Posted: 18/02/2012 at 17:50
The climate is changing and we are travelling. Scary how we now see the impacts around us in such weird ways, but the reality is that every time we travel there is a chance that a fungus or a mould spore or perhaps a Colorado beetle will be travelling with us.
Now that the winters are wetter - or should that be drier - and the summers are hotter (or colder?) our trees and shrubs are getting stressed and that makes them much much more susceptible to whatever little beastie has recently come to visit.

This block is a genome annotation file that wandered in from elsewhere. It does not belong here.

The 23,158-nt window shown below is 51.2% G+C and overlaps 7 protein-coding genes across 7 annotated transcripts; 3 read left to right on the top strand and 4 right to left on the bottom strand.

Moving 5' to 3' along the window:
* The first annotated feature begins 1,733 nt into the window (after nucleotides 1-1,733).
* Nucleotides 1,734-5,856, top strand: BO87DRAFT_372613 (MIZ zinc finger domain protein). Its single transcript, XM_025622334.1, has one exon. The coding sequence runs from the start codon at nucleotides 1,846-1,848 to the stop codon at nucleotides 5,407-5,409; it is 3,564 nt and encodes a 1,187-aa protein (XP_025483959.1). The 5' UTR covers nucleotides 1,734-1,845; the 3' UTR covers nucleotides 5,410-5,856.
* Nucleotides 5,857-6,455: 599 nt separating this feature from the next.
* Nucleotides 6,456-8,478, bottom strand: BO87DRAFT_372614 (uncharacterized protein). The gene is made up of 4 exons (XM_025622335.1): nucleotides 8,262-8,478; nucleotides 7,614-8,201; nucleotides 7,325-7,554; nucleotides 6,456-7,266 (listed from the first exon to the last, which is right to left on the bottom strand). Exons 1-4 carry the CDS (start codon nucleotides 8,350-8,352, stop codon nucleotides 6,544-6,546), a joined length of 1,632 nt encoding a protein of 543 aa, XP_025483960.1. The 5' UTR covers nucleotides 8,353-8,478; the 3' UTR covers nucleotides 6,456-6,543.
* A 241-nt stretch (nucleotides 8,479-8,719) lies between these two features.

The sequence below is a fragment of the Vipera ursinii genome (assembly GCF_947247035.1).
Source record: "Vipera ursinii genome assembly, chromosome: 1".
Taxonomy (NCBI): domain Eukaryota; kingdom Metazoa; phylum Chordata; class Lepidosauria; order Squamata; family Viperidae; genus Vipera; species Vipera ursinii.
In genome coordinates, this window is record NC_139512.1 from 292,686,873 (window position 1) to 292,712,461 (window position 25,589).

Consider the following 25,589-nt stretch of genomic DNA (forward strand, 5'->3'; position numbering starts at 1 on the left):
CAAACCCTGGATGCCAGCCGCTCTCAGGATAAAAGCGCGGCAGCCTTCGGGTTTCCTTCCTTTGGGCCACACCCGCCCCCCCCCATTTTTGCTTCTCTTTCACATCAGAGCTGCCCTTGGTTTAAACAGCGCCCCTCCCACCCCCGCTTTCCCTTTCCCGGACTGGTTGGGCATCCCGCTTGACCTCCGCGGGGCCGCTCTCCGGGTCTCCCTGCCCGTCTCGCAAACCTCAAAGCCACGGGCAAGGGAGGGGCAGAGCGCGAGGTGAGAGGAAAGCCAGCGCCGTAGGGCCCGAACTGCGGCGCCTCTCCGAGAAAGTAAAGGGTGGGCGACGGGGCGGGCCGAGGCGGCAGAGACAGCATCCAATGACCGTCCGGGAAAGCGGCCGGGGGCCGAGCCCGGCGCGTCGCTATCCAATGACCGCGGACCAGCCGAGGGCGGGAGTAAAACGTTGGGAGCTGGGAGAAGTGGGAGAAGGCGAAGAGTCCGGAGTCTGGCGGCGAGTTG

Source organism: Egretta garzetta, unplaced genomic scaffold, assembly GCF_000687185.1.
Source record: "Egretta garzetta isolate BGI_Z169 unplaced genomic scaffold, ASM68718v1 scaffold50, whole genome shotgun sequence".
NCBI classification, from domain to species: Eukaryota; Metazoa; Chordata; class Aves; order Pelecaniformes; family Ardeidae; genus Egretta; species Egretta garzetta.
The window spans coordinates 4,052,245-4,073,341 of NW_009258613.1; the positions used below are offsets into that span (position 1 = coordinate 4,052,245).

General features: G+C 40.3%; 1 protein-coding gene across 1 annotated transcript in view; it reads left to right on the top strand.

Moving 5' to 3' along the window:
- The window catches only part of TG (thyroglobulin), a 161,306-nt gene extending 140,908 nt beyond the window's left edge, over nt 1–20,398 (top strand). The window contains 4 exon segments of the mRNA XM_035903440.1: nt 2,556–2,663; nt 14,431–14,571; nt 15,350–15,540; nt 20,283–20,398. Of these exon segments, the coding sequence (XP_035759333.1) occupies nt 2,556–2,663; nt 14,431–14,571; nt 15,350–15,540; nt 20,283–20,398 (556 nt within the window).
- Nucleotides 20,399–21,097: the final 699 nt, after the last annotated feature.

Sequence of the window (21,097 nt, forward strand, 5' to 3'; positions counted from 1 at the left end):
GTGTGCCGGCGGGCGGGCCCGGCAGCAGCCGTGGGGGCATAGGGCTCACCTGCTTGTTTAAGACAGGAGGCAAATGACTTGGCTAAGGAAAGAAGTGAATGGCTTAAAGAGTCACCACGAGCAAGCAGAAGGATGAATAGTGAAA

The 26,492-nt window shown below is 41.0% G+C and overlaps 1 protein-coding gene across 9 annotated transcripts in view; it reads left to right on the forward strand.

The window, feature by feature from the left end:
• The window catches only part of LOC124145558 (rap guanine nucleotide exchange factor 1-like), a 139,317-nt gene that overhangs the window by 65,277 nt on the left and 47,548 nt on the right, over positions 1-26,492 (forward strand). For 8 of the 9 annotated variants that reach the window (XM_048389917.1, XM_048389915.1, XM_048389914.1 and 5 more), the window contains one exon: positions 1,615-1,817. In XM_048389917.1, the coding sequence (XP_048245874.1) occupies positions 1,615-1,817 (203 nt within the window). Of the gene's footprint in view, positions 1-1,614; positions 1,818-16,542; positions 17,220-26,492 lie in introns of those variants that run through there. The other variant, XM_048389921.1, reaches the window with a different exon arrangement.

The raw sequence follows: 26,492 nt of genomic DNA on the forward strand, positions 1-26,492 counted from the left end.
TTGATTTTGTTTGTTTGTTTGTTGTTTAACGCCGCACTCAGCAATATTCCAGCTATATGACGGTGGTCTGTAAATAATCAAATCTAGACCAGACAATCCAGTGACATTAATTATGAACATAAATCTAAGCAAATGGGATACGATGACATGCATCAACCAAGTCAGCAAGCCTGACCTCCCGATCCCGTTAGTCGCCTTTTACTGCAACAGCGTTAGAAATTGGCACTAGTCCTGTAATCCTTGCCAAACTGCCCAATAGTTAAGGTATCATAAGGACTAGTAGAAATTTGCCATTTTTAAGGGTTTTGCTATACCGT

None of this is good news but Natural England decided that the best way to combat climate change is to concentrate on decent biodiversity and resilience - which for gardeners means growing from seeds rather than always clones, and looking after the soil.
I definitely do the latter, but how many of us grow trees from seeds? No wonder Leylandiis are susceptible. There is just one type and no diversity at all.
Once a disease has breached its defences a modern hedge is just a free lunch, so perhaps if a new hedge is to be started it it would be better to start from hips and haws?